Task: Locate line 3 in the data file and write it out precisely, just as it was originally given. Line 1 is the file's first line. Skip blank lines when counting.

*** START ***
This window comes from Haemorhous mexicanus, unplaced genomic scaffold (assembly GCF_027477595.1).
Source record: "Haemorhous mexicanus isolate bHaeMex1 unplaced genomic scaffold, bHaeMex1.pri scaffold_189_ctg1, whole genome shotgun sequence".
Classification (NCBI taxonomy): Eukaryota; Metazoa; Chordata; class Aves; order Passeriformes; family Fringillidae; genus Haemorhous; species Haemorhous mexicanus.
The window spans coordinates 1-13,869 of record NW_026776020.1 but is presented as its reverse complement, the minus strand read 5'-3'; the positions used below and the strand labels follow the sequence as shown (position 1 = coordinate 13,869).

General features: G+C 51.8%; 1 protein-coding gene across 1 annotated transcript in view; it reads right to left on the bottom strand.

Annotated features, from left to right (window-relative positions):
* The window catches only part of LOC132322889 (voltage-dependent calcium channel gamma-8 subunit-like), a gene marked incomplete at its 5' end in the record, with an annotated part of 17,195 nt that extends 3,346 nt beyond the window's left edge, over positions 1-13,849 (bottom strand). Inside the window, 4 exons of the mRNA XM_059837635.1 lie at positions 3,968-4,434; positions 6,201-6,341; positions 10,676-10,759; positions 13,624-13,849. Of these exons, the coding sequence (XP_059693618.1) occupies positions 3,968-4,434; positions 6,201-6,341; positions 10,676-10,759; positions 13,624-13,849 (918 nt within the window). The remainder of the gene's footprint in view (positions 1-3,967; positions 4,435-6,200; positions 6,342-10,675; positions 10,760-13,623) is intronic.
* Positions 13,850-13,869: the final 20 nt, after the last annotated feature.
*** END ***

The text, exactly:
Classification (NCBI taxonomy): Eukaryota; Metazoa; Chordata; class Aves; order Passeriformes; family Fringillidae; genus Haemorhous; species Haemorhous mexicanus.